The Redistribution Committee s proposal provided a neat solution to what could have been a potentially difficult situation. With the boundaries of Wakefield being extensively redrawn to take in traditionally Labor voting areas in Adelaide s northern suburbs the seat is now a notionally marginal Labor seat (margin 1.3 per cent). Given the abolition of Bonython and the changed status of Wakefield, the Coalition now notionally holds eight seats to Labor s three. Shortly after the proposed boundaries were announced the member for Wakefield and Speaker of the House of Representatives, the Hon. Neil Andrew announced that he would be retiring from the Parliament at the next election.(19)

The redistribution became finalised on 17 December 2003 with a decision by the augmented Electoral Commission for South Australia to accept the Committee s proposal and not to uphold any objections. The following table provides a summary of the new divisions.

The redistribution resulted in changes to all South Australian divisions. Apart from the already mentioned changes to Wakefield, substantial changes were also made to Barker, Kingston, Grey and Mayo. The main features of the redistribution are discussed below. In the following discussion all references to voting figures are two party preferred votes at the 2001 House of Representatives election.

2003 Redistribution, Division Summary, South Australia

Division

Actual enrolment 12 Mar 2003

Variation
from average
(%)

Projected enrolment
31  Jul 2007

Variation
from average
(%)

Area
sq km

Adelaide

94 342

-0.52

98 204

-0.71

75

Barker

100 231

5.69

102 000

3.13

64 015

Boothby

94 981

0.16

97 016

-1.91

123

Grey

97 415

2.72

99 491

0.59

904 881

Hindmarsh

98 621

3.99

101 469

2.59

73

Kingston

92 537

-2.42

98 446

-0.47

377

Makin

92 774

-2.17

97 315

-1.61

115

Mayo

88 426

-6.76

96 761

-2.17

9 190

Port Adelaide

97 207

2.50

100 546

1.66

253

Sturt

96 928

2.21

100 126

1.23

84

Wakefield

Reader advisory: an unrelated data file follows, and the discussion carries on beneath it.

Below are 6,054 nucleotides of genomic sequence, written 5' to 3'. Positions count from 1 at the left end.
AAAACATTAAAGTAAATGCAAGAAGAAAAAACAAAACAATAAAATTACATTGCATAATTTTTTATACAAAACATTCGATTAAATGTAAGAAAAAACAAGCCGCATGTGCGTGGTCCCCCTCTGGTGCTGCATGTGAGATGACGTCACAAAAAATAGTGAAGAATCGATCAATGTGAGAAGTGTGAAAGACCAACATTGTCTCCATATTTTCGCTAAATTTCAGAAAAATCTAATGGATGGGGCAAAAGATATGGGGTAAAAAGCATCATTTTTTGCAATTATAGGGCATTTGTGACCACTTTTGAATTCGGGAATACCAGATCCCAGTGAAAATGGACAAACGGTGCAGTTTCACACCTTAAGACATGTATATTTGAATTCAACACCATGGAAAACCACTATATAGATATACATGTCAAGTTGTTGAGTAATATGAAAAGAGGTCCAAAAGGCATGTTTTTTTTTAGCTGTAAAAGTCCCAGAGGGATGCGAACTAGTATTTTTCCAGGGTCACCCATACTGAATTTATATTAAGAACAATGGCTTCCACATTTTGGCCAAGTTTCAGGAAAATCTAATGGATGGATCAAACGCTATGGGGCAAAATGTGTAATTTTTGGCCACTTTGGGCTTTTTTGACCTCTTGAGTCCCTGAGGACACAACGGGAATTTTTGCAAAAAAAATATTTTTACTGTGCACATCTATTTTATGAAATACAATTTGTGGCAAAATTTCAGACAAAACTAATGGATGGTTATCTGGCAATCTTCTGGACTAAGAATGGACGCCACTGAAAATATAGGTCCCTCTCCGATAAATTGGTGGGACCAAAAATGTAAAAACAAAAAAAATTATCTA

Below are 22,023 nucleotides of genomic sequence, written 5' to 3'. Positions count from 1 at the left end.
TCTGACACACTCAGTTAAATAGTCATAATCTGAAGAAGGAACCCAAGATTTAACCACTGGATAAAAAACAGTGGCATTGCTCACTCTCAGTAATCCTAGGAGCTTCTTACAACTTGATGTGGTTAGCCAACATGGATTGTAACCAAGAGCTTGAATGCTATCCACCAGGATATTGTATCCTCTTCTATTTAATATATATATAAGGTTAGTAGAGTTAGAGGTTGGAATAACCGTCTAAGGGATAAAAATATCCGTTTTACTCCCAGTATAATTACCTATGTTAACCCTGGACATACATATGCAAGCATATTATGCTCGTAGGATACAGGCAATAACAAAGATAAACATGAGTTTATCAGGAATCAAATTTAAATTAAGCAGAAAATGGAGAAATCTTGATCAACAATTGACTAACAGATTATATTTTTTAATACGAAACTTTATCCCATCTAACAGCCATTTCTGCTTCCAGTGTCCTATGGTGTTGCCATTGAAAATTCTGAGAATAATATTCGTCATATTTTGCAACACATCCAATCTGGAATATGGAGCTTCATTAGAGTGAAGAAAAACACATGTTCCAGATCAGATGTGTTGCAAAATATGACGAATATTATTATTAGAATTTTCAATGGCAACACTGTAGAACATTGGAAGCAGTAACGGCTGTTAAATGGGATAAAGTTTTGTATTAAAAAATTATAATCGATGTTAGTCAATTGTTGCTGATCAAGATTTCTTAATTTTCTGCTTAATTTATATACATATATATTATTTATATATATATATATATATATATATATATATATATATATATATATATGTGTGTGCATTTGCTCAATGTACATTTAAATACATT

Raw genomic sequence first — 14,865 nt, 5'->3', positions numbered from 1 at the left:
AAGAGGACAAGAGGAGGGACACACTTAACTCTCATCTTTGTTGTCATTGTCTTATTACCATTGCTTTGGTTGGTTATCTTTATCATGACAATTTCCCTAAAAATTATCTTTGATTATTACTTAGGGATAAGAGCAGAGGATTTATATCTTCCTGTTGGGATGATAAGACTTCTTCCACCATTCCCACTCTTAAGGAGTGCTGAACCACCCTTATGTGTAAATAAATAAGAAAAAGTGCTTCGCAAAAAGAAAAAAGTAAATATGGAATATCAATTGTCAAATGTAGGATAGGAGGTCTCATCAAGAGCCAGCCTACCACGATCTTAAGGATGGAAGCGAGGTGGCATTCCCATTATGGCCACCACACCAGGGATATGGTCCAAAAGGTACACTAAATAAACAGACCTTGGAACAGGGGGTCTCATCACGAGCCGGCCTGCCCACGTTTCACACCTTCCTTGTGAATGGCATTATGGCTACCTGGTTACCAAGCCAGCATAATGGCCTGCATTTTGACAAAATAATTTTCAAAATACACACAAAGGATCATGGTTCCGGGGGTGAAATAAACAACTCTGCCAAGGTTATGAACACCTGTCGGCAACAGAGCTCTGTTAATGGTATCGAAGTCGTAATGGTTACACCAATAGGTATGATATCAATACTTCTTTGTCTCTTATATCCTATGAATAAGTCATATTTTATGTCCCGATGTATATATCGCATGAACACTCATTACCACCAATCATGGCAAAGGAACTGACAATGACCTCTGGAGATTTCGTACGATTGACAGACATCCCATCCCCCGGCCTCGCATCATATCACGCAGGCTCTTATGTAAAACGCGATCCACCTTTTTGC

89 715

-5.40

96 628

-2.31

6 155

           

Total

1 043 177

 

1 088 002

 

985 341

Average

94 834

 

98 909

   

Source: Australian Electoral Commission, 2003 Redistribution of South Australia into Electoral Divisions, Australian Electoral Commission, Canberra, 2003.

  • Barker Division expands in a northerly direction acquiring the Riverland (Berri, Loxton, Renmark and Waikerie) and parts of the Barossa valley (Angaston, Barossa and Tanunda) from Wakefield and losing Kangaroo Island and the southern Fleurieu Peninsula (Alexandrina, Victor Harbour and Yankalilla) to Mayo. Division remains a notionally safe Liberal seat (margin 16.6 per cent).
  • Bonython Division abolished, mainly absorbed by the relocated Wakefield but parts of Salisbury in the south east transferred to Port Adelaide.
  • Grey Acquires Yorke Peninsula (Barunga West, Copper Coast and Yorke Peninsula) from Wakefield, loses Clare and Gilbert Valleys to Wakefield. Division remains a notionally safe Liberal seat (margin 10.6 per cent).
  • Hindmarsh Division acquires suburbs on the coast in the north (Grange, Seaton West, Semaphore Park and West Lake Shore) from Port Adelaide and loses Edwardstown in the south east to Boothby. Division is now notionally more marginal for the Liberal Party (margin reduced from 1.9 per cent to 1.0 per cent) with the acquisition of solid Labor-voting polling places from Port Adelaide (Semaphore Park 61.7 per cent and Semaphore Park South 71.3 per cent).
  • Kingston Division now fully contains the City of Onkaparinga with the acquisition of remaining parts of municipality from Mayo. Division is now notionally more marginal for Labor (margin reduced from 2.4 per cent to 1.3 per cent) with the acquisition of solid Liberal-voting polling places (McLaren Vale 65.6 per cent and Willunga 61.6 per cent).
  • Mayo Division expands in the north with the acquisition of parts of the Barossa valley from Wakefield and to the south with the acquisition of Kangaroo Island and the southern Fleurieu Peninsula from Barker. Division remains a notionally safe Liberal seat (margin 14.3 per cent).
  • Wakefield Division changes dramatically from being a rural division based on the Riverland to a largely outer metropolitan division based on Elizabeth. Division changes status from a safe Liberal seat (margin 14.6 per cent) to a notionally marginal Labor seat (margin 1.3 per cent). Safe Labor-voting polling places in Elizabeth (Elizabeth Downs 65.1 per cent, Elizabeth Grove 68.8 per cent, Elizabeth North 65.5 per cent, Elizabeth South 69.0 per cent) are partly offset by solid Liberal-voting polling places in the rural part of the division (Clare 70.9 per cent, Gawler East 63.0 per cent, Gawler South 58.6 per cent and Kapunda 58.2 per cent)

Effects of 2003 Redistribution, South Australia
Estimated Two Party Preferred Votes, 2001 Election
Per cent

Old Boundaries

New Boundaries

 

ALP

LP/NP

ALP

LP/NP

         

Adelaide

49.8

50.2

49.4

50.6

Barker

34.3

65.7

33.4

66.6

Bonython

60.4

39.6

n.a.

n.a.

Boothby

42.6

57.4

42.6

57.4

Grey

39.4

60.6

39.4

60.6

Hindmarsh

48.1

51.9

49.0

51.0

Kingston

52.4

47.6

51.3

48.7

Makin

46.2

53.8

46.3

53.7

Mayo

37.1

62.9

35.7

64.3

Port Adelaide

64.6

35.4

66.0

34.0

Sturt

41.8

58.2

41.5

58.5

Wakefield

35.4

64.6

51.3

48.7

Northern Territory